Doctors and nurses have battled for more than 18 months to contain the spread of COVID-19. All the while, they have worked to confront another threat to health care staff — an outbreak of aggression from patients and their families.
While patient hostility has always been a concern for hospital staff, agitation over COVID-19 and pandemic regulations has heightened tensions in New Jersey and elsewhere.
AtlantiCare is among the health systems that has experienced this increased hostility. James A. Kilmer Jr., AtlantiCare’s vice president and chief administrative officer for its Atlantic City campus, said the company’s health care workers have had to deal with more “inappropriate behavior” since the pandemic began.
“We know the multifactorial impact of pandemic-related changes on society can lead to increased stress and incidents of violence at home, in the workplace, or in the community,” Kilmer said in a statement Tuesday night.
Paul Sarnese, an executive at Virtua Health in New Jersey and president of the International Association for Healthcare Security and Safety, said studies show health care workers are more likely to be victims of aggravated assault than workers in any other industry.
Federal data shows health care workers faced 73% of all nonfatal injuries from workplace violence in the United States in 2018, the most recent data available.
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Some hospital staff, however, report an increase in support for health care workers.
Brian Cahill, a spokesperson for Shore Medical Center in Somers Point, said that while patients have occasionally been frustrated by visitation restrictions, people have gone above and beyond to show their appreciation.
“COVID has presented incredible challenges for everybody in health care over the past 18, 19 months,” Cahill said. “The patient community has been very supportive of everybody who works in the hospital, and the great job that our heroes have done, and we have not seen any behavior issues.”
Sarnese said the pandemic has given hospitals an opportunity to revisit their safety protocols. Limiting entry points to enable COVID-19 screening, for example, allows hospitals to funnel visitors past security cameras.
Amy Mansue, president and CEO of Inspira Health in Vineland, said COVID-19 has prompted her company to strengthen its anti-violence policies. She said employees are being trained in verbal de-escalation techniques that emphasize empathizing with patients and “working to understand the underlying feelings a patient or visitor is trying to express.” Mansue said other employees, including security staff and staff who work in high-risk areas, are “receiving advanced training on these topics.”
“With acts of aggression and violence toward health care workers up nationally during the pandemic, Inspira is fortifying its staff education in the areas of personal safety and de-escalation,” Mansue said. “We continue to enhance our policies and programming to further enhance the safety of our Inspira team and everyone who enters our doors.”
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AtlantiCare has similar programs in place to prevent violence. Kilmer highlighted AtlantiCare’s Violence Prevention Committee, as well as its annual anti-violence training and additional de-escalation training for security officers.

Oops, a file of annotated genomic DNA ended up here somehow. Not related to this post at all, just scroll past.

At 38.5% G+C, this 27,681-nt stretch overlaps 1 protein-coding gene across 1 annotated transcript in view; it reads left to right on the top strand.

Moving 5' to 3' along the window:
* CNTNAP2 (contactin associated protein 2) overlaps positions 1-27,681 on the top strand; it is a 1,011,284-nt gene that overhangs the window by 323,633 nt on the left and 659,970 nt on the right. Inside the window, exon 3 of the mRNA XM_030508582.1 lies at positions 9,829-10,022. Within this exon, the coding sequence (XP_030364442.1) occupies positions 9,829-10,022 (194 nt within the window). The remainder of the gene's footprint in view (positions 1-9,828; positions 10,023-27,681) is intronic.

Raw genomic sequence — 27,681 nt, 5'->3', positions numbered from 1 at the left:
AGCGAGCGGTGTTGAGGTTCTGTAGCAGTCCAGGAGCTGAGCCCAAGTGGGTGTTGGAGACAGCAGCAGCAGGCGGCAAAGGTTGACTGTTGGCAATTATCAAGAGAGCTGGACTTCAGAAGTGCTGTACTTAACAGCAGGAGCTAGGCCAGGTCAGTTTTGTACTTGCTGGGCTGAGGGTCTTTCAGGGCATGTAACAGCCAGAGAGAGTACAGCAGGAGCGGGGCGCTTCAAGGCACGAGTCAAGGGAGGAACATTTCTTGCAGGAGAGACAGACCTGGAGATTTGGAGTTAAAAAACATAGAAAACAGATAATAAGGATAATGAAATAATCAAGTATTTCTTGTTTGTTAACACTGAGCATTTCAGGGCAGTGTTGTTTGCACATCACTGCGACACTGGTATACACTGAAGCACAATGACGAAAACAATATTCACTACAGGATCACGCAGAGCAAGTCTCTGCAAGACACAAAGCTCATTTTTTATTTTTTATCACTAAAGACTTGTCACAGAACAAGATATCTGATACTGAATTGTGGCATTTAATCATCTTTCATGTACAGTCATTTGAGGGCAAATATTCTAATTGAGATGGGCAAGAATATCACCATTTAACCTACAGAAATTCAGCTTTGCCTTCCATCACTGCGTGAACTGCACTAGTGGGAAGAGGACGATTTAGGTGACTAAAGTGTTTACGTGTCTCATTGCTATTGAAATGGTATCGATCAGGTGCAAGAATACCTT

Kilmer added that most patients and visitors are cooperative with AtlantiCare policies.
“It is our priority to ensure the safety and well-being of all of our patients, staff and providers,” Kilmer said. “We are grateful for the understanding of, and appreciation for our health care team, and adherence to our policies that most patients and families demonstrate.”
Jackie Gatz, vice president of safety and preparedness for the Missouri Hospital Association, said a lack of behavioral health resources can spur violence as patients seek treatment for mental health issues and substance use disorders in ERs. Life also can spill inside to the hospital, with violent episodes that began outside continuing inside or the presence of law enforcement officers escalating tensions.
A February 2021 report from National Nurses United offers another possible factor: staffing levels that don’t allow workers sufficient time to recognize and de-escalate possibly volatile situations.
COVID-unit nurses also have shouldered extra responsibilities during the pandemic. Duties such as feeding patients, drawing blood and cleaning rooms would typically be conducted by other hospital staffers, but nurses have pitched in on those jobs to minimize the number of workers visiting the negative-pressure rooms where COVID patients are treated. While the workload has increased, the number of patients each nurse oversees is unchanged, leaving little time to hear the concerns of visitors scared for the well-being of their loved ones.
In September, 31% of hospital nurses surveyed by the union said they had faced workplace violence, up from 22% in March.
While several states, including New Jersey, have rules to address violence in hospitals, National Nurses United is calling for the U.S. Senate to pass the Workplace Violence Prevention for Health Care and Social Service Workers Act, which would require hospitals to adopt plans to prevent violence.
“With any standard, at the end of the day you need that to be enforced,” said the union’s industrial hygienist, Rocelyn de Leon-Minch.
Nurses in states with laws on the books still face violence, but they have an enforceable standard they can point to when asking for that violence to be addressed. De Leon-Minch said the federal bill, which passed the House in April, aims to extend that protection to health care workers nationwide.
Kaiser Health News contributed to this report.
Contact Chris Doyle